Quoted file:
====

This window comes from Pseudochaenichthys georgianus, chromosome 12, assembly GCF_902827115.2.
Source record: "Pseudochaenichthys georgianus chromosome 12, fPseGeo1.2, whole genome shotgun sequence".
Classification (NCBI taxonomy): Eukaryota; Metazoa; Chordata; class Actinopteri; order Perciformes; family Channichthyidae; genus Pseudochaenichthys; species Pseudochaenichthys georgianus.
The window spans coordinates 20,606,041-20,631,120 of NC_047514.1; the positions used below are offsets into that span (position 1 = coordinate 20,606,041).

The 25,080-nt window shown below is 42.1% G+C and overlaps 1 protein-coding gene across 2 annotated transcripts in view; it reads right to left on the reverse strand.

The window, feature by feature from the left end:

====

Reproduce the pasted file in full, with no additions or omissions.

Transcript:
This window comes from Pseudochaenichthys georgianus, chromosome 12, assembly GCF_902827115.2.
Source record: "Pseudochaenichthys georgianus chromosome 12, fPseGeo1.2, whole genome shotgun sequence".
Classification (NCBI taxonomy): Eukaryota; Metazoa; Chordata; class Actinopteri; order Perciformes; family Channichthyidae; genus Pseudochaenichthys; species Pseudochaenichthys georgianus.
The window spans coordinates 20,606,041-20,631,120 of NC_047514.1; the positions used below are offsets into that span (position 1 = coordinate 20,606,041).

The 25,080-nt window shown below is 42.1% G+C and overlaps 1 protein-coding gene across 2 annotated transcripts in view; it reads right to left on the reverse strand.

The window, feature by feature from the left end: